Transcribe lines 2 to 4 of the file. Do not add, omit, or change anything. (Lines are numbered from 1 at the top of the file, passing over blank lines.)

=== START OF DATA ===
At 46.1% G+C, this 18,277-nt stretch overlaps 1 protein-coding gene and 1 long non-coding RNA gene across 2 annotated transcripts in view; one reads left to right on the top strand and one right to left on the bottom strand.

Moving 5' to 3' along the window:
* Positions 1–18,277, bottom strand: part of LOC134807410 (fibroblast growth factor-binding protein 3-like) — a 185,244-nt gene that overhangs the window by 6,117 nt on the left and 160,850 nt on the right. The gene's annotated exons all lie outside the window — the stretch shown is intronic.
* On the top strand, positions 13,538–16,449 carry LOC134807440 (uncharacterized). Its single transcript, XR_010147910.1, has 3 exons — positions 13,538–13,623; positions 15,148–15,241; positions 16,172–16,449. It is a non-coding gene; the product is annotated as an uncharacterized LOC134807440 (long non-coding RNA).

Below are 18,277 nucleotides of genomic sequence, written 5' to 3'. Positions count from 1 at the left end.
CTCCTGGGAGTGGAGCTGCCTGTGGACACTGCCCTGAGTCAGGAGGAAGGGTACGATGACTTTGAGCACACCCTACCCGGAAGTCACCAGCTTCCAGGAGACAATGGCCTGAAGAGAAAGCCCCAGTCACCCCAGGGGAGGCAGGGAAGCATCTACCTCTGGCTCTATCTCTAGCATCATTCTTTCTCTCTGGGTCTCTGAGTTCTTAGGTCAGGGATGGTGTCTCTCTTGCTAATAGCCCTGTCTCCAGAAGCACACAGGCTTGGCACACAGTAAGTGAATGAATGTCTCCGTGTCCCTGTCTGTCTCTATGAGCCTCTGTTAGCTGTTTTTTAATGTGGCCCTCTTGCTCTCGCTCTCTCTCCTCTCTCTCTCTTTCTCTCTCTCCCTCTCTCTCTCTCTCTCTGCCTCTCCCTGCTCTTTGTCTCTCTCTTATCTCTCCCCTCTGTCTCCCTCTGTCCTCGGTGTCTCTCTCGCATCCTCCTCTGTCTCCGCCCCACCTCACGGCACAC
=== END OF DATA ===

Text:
Moving 5' to 3' along the window:
* Positions 1–18,277, bottom strand: part of LOC134807410 (fibroblast growth factor-binding protein 3-like) — a 185,244-nt gene that overhangs the window by 6,117 nt on the left and 160,850 nt on the right. The gene's annotated exons all lie outside the window — the stretch shown is intronic.
* On the top strand, positions 13,538–16,449 carry LOC134807440 (uncharacterized). Its single transcript, XR_010147910.1, has 3 exons — positions 13,538–13,623; positions 15,148–15,241; positions 16,172–16,449. It is a non-coding gene; the product is annotated as an uncharacterized LOC134807440 (long non-coding RNA).